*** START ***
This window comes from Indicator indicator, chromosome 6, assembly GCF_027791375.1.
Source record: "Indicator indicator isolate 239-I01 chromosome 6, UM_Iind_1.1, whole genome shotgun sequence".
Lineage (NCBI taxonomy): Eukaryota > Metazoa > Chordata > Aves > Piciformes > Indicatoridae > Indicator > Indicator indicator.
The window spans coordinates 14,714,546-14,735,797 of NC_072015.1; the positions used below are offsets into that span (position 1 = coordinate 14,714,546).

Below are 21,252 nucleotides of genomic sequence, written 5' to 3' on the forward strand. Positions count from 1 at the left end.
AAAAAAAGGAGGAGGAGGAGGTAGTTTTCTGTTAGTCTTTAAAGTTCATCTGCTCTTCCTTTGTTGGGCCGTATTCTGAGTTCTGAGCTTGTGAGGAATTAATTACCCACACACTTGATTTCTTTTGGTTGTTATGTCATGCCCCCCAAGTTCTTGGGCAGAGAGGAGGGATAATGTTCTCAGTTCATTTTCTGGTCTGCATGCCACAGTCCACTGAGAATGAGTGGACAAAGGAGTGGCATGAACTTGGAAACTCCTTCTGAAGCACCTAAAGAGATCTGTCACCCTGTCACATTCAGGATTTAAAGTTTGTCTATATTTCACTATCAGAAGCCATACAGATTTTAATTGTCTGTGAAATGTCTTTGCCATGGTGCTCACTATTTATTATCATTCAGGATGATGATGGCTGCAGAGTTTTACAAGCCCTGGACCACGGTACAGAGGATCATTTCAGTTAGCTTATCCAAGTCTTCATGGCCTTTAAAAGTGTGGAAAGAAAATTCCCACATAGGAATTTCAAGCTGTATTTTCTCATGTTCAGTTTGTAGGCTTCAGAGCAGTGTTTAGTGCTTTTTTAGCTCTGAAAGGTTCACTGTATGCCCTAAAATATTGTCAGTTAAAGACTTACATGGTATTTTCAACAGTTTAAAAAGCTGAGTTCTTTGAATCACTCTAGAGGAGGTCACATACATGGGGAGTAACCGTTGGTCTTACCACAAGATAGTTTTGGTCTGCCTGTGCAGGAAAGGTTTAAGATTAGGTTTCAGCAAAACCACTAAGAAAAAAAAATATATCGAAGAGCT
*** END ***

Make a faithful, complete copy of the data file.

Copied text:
This window comes from Indicator indicator, chromosome 6, assembly GCF_027791375.1.
Source record: "Indicator indicator isolate 239-I01 chromosome 6, UM_Iind_1.1, whole genome shotgun sequence".
Lineage (NCBI taxonomy): Eukaryota > Metazoa > Chordata > Aves > Piciformes > Indicatoridae > Indicator > Indicator indicator.
The window spans coordinates 14,714,546-14,735,797 of NC_072015.1; the positions used below are offsets into that span (position 1 = coordinate 14,714,546).

Below are 21,252 nucleotides of genomic sequence, written 5' to 3' on the forward strand. Positions count from 1 at the left end.
AAAAAAAGGAGGAGGAGGAGGTAGTTTTCTGTTAGTCTTTAAAGTTCATCTGCTCTTCCTTTGTTGGGCCGTATTCTGAGTTCTGAGCTTGTGAGGAATTAATTACCCACACACTTGATTTCTTTTGGTTGTTATGTCATGCCCCCCAAGTTCTTGGGCAGAGAGGAGGGATAATGTTCTCAGTTCATTTTCTGGTCTGCATGCCACAGTCCACTGAGAATGAGTGGACAAAGGAGTGGCATGAACTTGGAAACTCCTTCTGAAGCACCTAAAGAGATCTGTCACCCTGTCACATTCAGGATTTAAAGTTTGTCTATATTTCACTATCAGAAGCCATACAGATTTTAATTGTCTGTGAAATGTCTTTGCCATGGTGCTCACTATTTATTATCATTCAGGATGATGATGGCTGCAGAGTTTTACAAGCCCTGGACCACGGTACAGAGGATCATTTCAGTTAGCTTATCCAAGTCTTCATGGCCTTTAAAAGTGTGGAAAGAAAATTCCCACATAGGAATTTCAAGCTGTATTTTCTCATGTTCAGTTTGTAGGCTTCAGAGCAGTGTTTAGTGCTTTTTTAGCTCTGAAAGGTTCACTGTATGCCCTAAAATATTGTCAGTTAAAGACTTACATGGTATTTTCAACAGTTTAAAAAGCTGAGTTCTTTGAATCACTCTAGAGGAGGTCACATACATGGGGAGTAACCGTTGGTCTTACCACAAGATAGTTTTGGTCTGCCTGTGCAGGAAAGGTTTAAGATTAGGTTTCAGCAAAACCACTAAGAAAAAAAAATATATCGAAGAGCT